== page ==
I recently installed SUSE Linux 10.0 on my notebook computer and after using it for a day, I’m not sure it’s really better than previous versions for user customization. I have not installed a version SUSE Linux since before it was acquired by Novell. The last real lnstall I did was SUSE 8.2 on a home and work machine.

SUSE 8.2 was fantastic in it’s ease with which I could change things, like the GRUB boot screen or the KDM login screen. It looked decidedly Linux and was a far cry from Windows; a welcome difference from Windows. It was only a couple years ago, that Novell purchased SUSE Linux and has been working on it themselves. Now, with the latest version, 10.0, I find myself looking at screens closer to Windows, than Linux.

As boot managers go, GRUB is a favorite. GRUB allows easy configuring of the visual interface. Past that, when SUSE is selected from the GRUB menu and booted, version 8.2 could be configured to drop into a nice windows terminal so the user could watch the various operations occurring a the OS level. Or if the user preferred, they could watch a simple status bar slowly fill up underneath the SUSE mascot on a clean screen. With version 10.0, this same slow progress screen has been modified yet once again, and has a real look of Microsoft Windows. In addition, the user used to press the F2 key to get the boot messages, but now it’s the [Esc] key, and the messages are now in a regular terminal window, rather than being confined to a nice “window” that SUSE used to draw on the screen. This “window” I might add, was also something that could be easily modified by the user to create a “custom” look to the boot process.

Once booted, the system typically ends up in runlevel 5, which is the graphic user environment. This means that either xdm, gdm or kdm is started and the user is presented with a login screen. In version 8.2, the login screen was simple, with a background image you could select using the KDE Control Center, as well as customization for a greeting string, icons for different users, and a dialog box that a clock or log could be added to. In version 10.0, it took me hours to finally figure out the new interface paradigm appears to be driven with “themes”, the default of which appears way too similar to WinXP for my liking, bit I can’t apparently change it very easily. Now, this is extremely bothersome, since controls still exist in the KDE Control Center to modify kdm settings, but they have zero affect, being over-ridden by the installed “theme”. In addition, I found that disabling the theme left me with a stark xdm login screen rather than the old kdm screen. I became very frustrated.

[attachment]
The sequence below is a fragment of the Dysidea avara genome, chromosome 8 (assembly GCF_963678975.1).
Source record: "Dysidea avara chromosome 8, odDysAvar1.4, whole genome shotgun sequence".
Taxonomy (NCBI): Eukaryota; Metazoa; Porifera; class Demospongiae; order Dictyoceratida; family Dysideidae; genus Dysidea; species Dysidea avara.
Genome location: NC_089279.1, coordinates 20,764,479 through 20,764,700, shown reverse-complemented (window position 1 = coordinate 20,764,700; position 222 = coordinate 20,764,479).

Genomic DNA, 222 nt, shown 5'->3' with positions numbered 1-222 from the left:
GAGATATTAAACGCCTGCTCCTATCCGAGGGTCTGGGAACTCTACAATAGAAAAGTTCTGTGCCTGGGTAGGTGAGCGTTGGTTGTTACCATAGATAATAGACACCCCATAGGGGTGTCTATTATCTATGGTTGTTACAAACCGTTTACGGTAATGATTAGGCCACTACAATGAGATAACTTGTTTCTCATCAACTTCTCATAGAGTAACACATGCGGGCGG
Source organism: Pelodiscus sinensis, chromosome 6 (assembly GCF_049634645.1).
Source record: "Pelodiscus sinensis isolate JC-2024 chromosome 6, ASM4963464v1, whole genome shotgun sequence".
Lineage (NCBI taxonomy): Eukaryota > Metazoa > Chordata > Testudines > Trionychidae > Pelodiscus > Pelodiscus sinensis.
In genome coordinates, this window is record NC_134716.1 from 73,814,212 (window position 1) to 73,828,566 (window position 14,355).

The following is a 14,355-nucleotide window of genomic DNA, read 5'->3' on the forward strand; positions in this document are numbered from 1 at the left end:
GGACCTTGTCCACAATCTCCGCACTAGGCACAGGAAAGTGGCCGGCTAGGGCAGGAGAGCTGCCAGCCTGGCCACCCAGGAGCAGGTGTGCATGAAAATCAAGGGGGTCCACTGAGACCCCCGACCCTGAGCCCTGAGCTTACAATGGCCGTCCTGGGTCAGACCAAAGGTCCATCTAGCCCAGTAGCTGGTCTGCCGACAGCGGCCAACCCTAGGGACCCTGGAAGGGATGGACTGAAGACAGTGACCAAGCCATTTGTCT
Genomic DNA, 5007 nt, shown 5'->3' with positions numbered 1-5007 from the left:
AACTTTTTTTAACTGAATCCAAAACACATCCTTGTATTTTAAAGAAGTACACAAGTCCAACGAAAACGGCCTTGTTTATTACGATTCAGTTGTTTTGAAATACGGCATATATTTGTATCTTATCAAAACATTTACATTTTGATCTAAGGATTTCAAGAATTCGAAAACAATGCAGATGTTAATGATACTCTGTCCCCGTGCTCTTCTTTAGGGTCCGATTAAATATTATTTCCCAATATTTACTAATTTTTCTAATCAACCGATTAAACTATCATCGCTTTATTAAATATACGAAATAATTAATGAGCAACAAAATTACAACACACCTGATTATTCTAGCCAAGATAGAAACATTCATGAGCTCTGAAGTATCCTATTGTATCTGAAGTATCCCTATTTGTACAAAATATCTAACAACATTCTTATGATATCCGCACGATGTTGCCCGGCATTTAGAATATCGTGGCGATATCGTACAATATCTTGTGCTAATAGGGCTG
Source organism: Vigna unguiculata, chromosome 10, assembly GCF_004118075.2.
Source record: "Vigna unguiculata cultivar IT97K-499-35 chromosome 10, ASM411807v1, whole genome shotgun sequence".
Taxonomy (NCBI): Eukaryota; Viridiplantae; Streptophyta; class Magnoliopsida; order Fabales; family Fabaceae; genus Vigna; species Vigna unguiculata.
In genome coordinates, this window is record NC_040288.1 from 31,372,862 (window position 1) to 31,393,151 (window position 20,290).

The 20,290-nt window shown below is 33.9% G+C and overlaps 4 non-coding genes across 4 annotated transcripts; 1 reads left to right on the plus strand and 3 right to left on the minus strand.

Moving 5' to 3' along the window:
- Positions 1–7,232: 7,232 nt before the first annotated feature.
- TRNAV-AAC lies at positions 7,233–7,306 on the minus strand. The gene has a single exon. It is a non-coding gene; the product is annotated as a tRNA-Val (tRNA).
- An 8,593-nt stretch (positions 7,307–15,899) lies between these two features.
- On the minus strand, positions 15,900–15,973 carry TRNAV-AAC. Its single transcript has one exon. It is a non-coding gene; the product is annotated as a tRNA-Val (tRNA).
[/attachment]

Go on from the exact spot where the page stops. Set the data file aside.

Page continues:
When logging out from a session, I used to get a simple dialog box with two keys, one said “Logout”, the other “Cancel”. No frilly stuff, no fancy graphics, just a simple box with two buttons. Now, in SUSE 10.0, I am assaulted by a large dialog box, with a colorful graphic of a dragon going to sleep in the crescent of the moon, along with several buttons. Now perhaps this is a difference between KDE 3.2 and KDE 3.4, but I can’t seem to change it readily. I now have to select “End Current Session”, which to me is taking up a lot more brain space than “Logout”. I want to logout, simple, why ask me if I want to end the current session. Maybe to me the current session encompasses several logins. Oh well.

Kicker appears to have been re-designed a little too, and again, maybe this is a KDE thing. Perhaps I’m being too harsh on Novell, and it’s really KDE I should be directly my displeasure to. When wishing to install additional software, I believe I found the choices lacking. With 8.2, there were literally thousands of extra apps, but with 10.0, I couldn’t find XMMS to play all the media files I did with 8.2. In fact, all the multi-media players that came with SUSE 10.0 did not allow me to play a windows media file (wmv) or a simple video mpeg (mpg). This just seems backwards to what SUSE provided in the past.
I like SUSE because it’s a nice stable and powerful Linux distribution. I like KDE because it’s highly customizable. I like Linux because it’s easy to customize. I like to get away from the marching throngs of Windows, by making my Linux feel like something closer to me. I’ve had that freedom in the past, but now, with this new version from Novell, I just don’t feel I have those same choices. I feel like I’ve been cornered a little, that I’m being directed to a certain outcome, and that’s why I wanted to get away from Windows.

I guess change has to come to everything, and SUSE is no different. Once again I find myself searching on the Internet for the clues I need to make the changes I want. I know there are fans of Debian, who would simply tell me to switch, and they’d probably be right, after all, Knoppix is my other favorite and it’s based on Debian. Someday, when I have more time, if I ever do have more time, I might take them up on the idea. For now, I’ll keep SUSE 10.0 and get used to it, or customize it as I go along.

Asa Jay

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Copyright 2014, Asa Jay Laughton